Stereotyping of communication affects men, too. “Machismo pride keeps individuals from admitting when they need help,” Frey says. “It often ends in disastrous results.” Strength isn’t to man as weakness is to woman. Instead, both aspects are human characteristics, neither male nor female.
Let’s not forget the myriad of personalities out there. With such diversity, men and women will express themselves in so many ways. Instead of insinuating gendered personality rules, let’s use phrases that encourage esteem for the self and others. Saying “have courage” or “please have respect” are excellent starting points. These phrases focus more on the person than his or her sex. Let’s encourage each other toward healthy self-expression to be the best versions of ourselves.
“We don’t need to narrowly define males and females,” Weiner says. “We can all be strong and take risks.” Weiner suggests developing our potential based on our unique traits, attitudes, and behaviors.
Normal Emotional Reactions Are Not Medical Conditions
Gendered phrases often serve to remove a certain amount of responsibility from actions. Things get chalked up to being a symptom of being either male or female. “Like a girl” might be used to excuse someone’s lack of athleticism—as though being a girl is an automatic excuse for not excelling in sports.
Or take menstrual health, for example. A common phrase that casts a negative view on being emotional is to blame a woman’s emotions on PMS. Premenstrual syndrome is a real medical symptom for many women—yes, often resulting in emotional changes. But PMS has also become a brush-off catchall for any burst of female emotions—tears, anger, sadness, anxiety, or panic—which may all be legitimately from the circumstances, not from any hormonal changes.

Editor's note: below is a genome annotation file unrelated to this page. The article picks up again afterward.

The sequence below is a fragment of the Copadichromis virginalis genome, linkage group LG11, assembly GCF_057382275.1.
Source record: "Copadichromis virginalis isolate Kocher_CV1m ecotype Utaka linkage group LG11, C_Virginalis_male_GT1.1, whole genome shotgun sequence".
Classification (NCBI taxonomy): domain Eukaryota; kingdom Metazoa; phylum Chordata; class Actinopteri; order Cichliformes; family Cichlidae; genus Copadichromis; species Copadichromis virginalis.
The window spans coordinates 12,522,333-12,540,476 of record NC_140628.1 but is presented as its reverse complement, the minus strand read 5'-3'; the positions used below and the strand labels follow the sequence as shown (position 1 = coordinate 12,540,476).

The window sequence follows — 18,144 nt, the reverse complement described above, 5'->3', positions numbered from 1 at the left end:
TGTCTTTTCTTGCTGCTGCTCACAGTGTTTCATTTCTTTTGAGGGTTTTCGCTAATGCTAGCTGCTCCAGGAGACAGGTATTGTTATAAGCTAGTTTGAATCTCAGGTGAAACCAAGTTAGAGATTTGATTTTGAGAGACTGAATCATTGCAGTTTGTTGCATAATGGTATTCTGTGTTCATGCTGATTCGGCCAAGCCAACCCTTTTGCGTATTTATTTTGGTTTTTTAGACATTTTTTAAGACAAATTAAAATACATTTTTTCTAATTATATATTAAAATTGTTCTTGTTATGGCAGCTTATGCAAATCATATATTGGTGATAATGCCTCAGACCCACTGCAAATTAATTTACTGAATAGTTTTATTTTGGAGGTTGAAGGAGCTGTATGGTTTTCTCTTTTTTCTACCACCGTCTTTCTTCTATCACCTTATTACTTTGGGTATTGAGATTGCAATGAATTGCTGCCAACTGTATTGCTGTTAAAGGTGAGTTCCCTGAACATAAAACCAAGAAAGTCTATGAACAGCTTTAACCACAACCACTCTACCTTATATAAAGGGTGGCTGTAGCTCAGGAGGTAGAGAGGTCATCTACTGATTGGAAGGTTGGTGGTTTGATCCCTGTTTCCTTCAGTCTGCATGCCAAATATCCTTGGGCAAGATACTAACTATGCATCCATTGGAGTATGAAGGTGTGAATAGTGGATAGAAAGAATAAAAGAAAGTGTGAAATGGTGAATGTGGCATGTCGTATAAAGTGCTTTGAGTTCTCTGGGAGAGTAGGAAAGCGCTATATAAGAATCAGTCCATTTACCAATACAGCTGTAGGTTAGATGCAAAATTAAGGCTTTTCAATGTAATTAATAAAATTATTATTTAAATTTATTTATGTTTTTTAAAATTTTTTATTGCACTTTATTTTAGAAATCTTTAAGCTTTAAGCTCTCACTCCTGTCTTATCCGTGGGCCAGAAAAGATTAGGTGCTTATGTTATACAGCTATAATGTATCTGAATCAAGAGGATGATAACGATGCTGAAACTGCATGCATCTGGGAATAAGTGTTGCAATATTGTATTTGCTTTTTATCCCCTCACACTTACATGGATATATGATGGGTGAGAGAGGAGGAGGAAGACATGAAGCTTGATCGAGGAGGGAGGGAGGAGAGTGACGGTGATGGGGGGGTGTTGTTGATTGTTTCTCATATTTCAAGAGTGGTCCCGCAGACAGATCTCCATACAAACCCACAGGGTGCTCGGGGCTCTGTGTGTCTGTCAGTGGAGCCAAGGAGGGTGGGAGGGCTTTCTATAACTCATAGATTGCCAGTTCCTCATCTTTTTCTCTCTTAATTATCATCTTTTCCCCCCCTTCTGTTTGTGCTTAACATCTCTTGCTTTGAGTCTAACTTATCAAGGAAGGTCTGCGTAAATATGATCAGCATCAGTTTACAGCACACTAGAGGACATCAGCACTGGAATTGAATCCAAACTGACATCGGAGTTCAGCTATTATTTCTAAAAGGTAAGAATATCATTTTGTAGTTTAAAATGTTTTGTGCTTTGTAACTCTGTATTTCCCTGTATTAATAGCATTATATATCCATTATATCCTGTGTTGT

“Using PMS in this way implies that women who menstruate can’t control themselves,” Frey says. “People use this to cast others who menstruate as being a slave to their emotions.” And it isn’t limited to women. We attribute a lack of emotional or mental control to that time of the month. When used to describe a man, it poses that expressing emotions is like being a woman. But, let’s be real. Regardless of biological processes, we all have valid emotions. Even if used in jest, it’s not healthy, and it’s not right.
Instead of using gender-disparaging terms to describe a person expressing emotions, pay attention to why people are acting the way they are. Are they reacting to a situation or stressed out? Everyone’s experiences and feelings are real. Everyone also expresses emotion in different ways, especially in times of physical or mental stress. It all comes down to helping others release these emotions in healthy ways. Communication, after all, is not what’s intended; it’s what’s received.
It’s Up to Us to Change
These are just a few problematic phrases that have become societal norms to the point that we may think nothing of it. Many of us can recall using and hearing these words from a young age. But it’s time to get intentional.
It’s up to us to choose our expressions with grace, not only for our generation but also for those after us. By changing our word choices, we teach our children to opt for better phrasing. And in doing so, we can inspire a generation of advancement and empowerment.
So let’s be mindful of the traditions we pass through our families and communities. What could be better than one day hearing a young woman say you taught her that everyone is equally deserving of dignity and respect. Let’s do it for the girls!